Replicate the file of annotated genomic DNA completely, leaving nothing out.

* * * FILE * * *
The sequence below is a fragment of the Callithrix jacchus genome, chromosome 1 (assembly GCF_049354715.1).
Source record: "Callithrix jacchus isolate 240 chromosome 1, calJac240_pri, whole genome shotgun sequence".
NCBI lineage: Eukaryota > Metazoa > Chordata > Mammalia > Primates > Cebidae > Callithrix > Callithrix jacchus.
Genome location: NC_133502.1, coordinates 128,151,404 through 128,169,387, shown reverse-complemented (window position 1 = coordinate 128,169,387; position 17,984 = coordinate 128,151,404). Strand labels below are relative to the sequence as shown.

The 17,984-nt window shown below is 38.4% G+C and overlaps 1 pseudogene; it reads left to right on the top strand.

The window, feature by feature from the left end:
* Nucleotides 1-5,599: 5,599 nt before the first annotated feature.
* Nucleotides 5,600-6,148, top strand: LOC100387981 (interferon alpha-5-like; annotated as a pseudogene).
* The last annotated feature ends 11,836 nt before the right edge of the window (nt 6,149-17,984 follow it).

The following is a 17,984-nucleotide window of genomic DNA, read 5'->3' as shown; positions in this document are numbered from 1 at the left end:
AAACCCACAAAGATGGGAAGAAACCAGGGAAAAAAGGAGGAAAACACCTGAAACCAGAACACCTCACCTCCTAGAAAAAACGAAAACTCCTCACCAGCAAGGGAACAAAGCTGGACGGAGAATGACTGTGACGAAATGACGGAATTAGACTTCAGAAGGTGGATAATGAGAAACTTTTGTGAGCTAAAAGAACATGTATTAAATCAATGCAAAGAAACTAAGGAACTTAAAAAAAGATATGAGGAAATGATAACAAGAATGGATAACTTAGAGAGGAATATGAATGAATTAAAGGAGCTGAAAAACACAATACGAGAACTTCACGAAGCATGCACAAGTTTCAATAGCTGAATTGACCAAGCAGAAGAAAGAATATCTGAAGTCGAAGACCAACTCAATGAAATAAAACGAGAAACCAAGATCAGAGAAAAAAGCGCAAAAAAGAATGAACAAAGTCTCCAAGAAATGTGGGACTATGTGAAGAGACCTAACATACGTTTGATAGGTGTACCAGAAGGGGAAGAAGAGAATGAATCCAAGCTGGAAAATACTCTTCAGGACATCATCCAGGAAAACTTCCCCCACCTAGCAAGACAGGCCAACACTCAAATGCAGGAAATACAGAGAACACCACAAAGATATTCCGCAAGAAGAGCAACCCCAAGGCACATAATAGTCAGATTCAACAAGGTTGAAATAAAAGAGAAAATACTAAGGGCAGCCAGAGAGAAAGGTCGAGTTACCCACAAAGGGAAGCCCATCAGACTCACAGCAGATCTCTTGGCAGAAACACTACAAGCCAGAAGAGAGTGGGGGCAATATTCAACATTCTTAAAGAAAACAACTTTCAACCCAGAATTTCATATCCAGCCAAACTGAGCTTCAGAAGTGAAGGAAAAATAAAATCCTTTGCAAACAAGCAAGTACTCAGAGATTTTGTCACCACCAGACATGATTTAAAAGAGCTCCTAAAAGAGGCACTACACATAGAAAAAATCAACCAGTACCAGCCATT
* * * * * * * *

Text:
The sequence below is a fragment of the Callithrix jacchus genome, chromosome 1 (assembly GCF_049354715.1).
Source record: "Callithrix jacchus isolate 240 chromosome 1, calJac240_pri, whole genome shotgun sequence".
NCBI lineage: Eukaryota > Metazoa > Chordata > Mammalia > Primates > Cebidae > Callithrix > Callithrix jacchus.
Genome location: NC_133502.1, coordinates 128,151,404 through 128,169,387, shown reverse-complemented (window position 1 = coordinate 128,169,387; position 17,984 = coordinate 128,151,404). Strand labels below are relative to the sequence as shown.

The 17,984-nt window shown below is 38.4% G+C and overlaps 1 pseudogene; it reads left to right on the top strand.

The window, feature by feature from the left end:
* Nucleotides 1-5,599: 5,599 nt before the first annotated feature.
* Nucleotides 5,600-6,148, top strand: LOC100387981 (interferon alpha-5-like; annotated as a pseudogene).
* The last annotated feature ends 11,836 nt before the right edge of the window (nt 6,149-17,984 follow it).

The following is a 17,984-nucleotide window of genomic DNA, read 5'->3' as shown; positions in this document are numbered from 1 at the left end:
AAACCCACAAAGATGGGAAGAAACCAGGGAAAAAAGGAGGAAAACACCTGAAACCAGAACACCTCACCTCCTAGAAAAAACGAAAACTCCTCACCAGCAAGGGAACAAAGCTGGACGGAGAATGACTGTGACGAAATGACGGAATTAGACTTCAGAAGGTGGATAATGAGAAACTTTTGTGAGCTAAAAGAACATGTATTAAATCAATGCAAAGAAACTAAGGAACTTAAAAAAAGATATGAGGAAATGATAACAAGAATGGATAACTTAGAGAGGAATATGAATGAATTAAAGGAGCTGAAAAACACAATACGAGAACTTCACGAAGCATGCACAAGTTTCAATAGCTGAATTGACCAAGCAGAAGAAAGAATATCTGAAGTCGAAGACCAACTCAATGAAATAAAACGAGAAACCAAGATCAGAGAAAAAAGCGCAAAAAAGAATGAACAAAGTCTCCAAGAAATGTGGGACTATGTGAAGAGACCTAACATACGTTTGATAGGTGTACCAGAAGGGGAAGAAGAGAATGAATCCAAGCTGGAAAATACTCTTCAGGACATCATCCAGGAAAACTTCCCCCACCTAGCAAGACAGGCCAACACTCAAATGCAGGAAATACAGAGAACACCACAAAGATATTCCGCAAGAAGAGCAACCCCAAGGCACATAATAGTCAGATTCAACAAGGTTGAAATAAAAGAGAAAATACTAAGGGCAGCCAGAGAGAAAGGTCGAGTTACCCACAAAGGGAAGCCCATCAGACTCACAGCAGATCTCTTGGCAGAAACACTACAAGCCAGAAGAGAGTGGGGGCAATATTCAACATTCTTAAAGAAAACAACTTTCAACCCAGAATTTCATATCCAGCCAAACTGAGCTTCAGAAGTGAAGGAAAAATAAAATCCTTTGCAAACAAGCAAGTACTCAGAGATTTTGTCACCACCAGACATGATTTAAAAGAGCTCCTAAAAGAGGCACTACACATAGAAAAAATCAACCAGTACCAGCCATT